Boston, Chicago Teacher 'Residencies' Gaining Notice
Candidates Spend Year Working in Classrooms, Overseen by Mentors
Urban teacher residencies, which focus heavily on classroom-based training and on-the-job support for new teachers, are attracting attention as promising ways to staff city schools.
A study by the Washington-based Aspen Institute and the Center for Teaching Quality, in Hillsborough, N.C., released last month, explores the Boston Teacher Residency Program and the Academy for Urban School Leadership in Chicago. The study found that 90 percent of the teachers entering the Boston program were still teaching in the district after three years. In Chicago, that figure was 95 percent.
Another report, prepared by the Center for Teaching Quality and the National Council for Accreditation of Teacher Education and released last week, concludes that the time is right for the education community to embrace residency programs and to develop them further.
“The programs are grounded in the fact that there is a tremendous amount of expertise within our schools. Most of what we know about good teaching already exists in our schools,” said Jesse Solomon, the director of the Boston Teacher Residency program, which was created in 2003.
The newly reauthorized federal Higher Education Act calls for $300 million for partnerships among university-based teacher education and arts and sciences programs and high-need schools and districts—and for building one-year paid, clinical training for preservice teachers and for developing induction programs to support them once they enter classrooms. That amount, if funded by appropriators, could potentially be tapped to set up urban teacher-residency programs, supporters said last week at a Washington forum on teacher residencies.
In addition, the teacher-residency model has received support from U.S. Rep. George Miller, D-Calif., the chairman of the House education committee, and U.S. Sen. Barack Obama of Illinois, the Democratic presidential candidate, who is from Chicago.
Steve Robinson, a legislative assistant for Sen. Obama, said at the forum that the retention rates demonstrated by the teacher-residency programs “are a significant accomplishment.”
Some teacher education experts put five-year teacher turnover rates in urban districts as high as 50 percent. Earlier this year, a report from the Alliance for Excellent Education, a Washington-based advocacy group, found that high-poverty schools have an annual turnover rate of 20 percent.
Judy Wurtzel, the co-director of the Aspen Institute’s education and society program, explained urban teacher residencies as “highly selective programs that bring aspiring teachers under the network of experienced teachers.”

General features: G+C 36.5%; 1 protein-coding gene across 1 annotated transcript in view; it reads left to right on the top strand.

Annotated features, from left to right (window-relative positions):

Candidates in the programs spend a year in a classroom, alongside experienced teachers, as they work toward their master’s degrees. The following year, they are placed in their own classrooms, where they continue to receive induction support from mentor teachers.
The Chicago residency, founded in 2001, is independent of the school district, but the Boston program works in close partnership with the school system—a "one foot in, one foot out" relationship, as Mr. Solomon described it.
“As a principal, it is great not to have a revolving door” of teachers, said Andre Cowling, a graduate of the Chicago program who now is the principal of Harvard Elementary School, one of five low-performing Chicago schools that have been staffed partly with graduates of the Academy for Urban School Leadership as a “turnaround” strategy by the district.
“Those kinds of [retention] numbers make us confident we are doing the right thing,” Mr. Cowling added.
The residencies cost more upfront than most university-based and alternative pathways to teacher certification, but proponents say they can be more cost-effective to districts that decide to adopt them. The initial expense to a school district of providing a full-time, paid internship under the supervision of a master teacher can be offset over time, supporters say, by increased retention of novice teachers and increased teaching effectiveness.
The Boston and Chicago programs both charge candidates tuition. But in Boston, the money is not actually collected. Mr. Solomon said one of the reasons for the high retention rates there is that the residency program forgives one-third of the $10,000 tuition for teachers for each year they remain with the district. If the resident leaves before the three-year period, however, they owe money to the program.
“In both [districts], that has been a significant factor” in helping retain teachers, Mr. Solomon added.
The studies also show that the residency programs are enrolling higher-than-usual numbers of teacher-candidates from racial- and ethnic-minority groups. In Chicago, 57 percent of the residency program’s candidates are minorities; in Boston, the figure is 53 percent.
The Aspen Institute report’s authors say high-quality preparation programs and the mentoring support are other factors that help retain teachers.
No research links urban teacher academies with improved student learning, the report notes. But school administrators’ assessments suggest that residents enter schools well prepared with skills that enhance their effectiveness, it adds.
The NCATE report looks at the role institutions of higher education can play in the development of teacher-residency programs, and how they can adapt the model to their programs.
It cautions that colleges cannot establish and run residency programs on their own, and calls for school district involvement for structure and support; stability in the schools where the candidates will be prepared; and programs to provide enough pay and benefits for postgraduate teacher-candidates.
Vol. 28, Issue 04, Page 13
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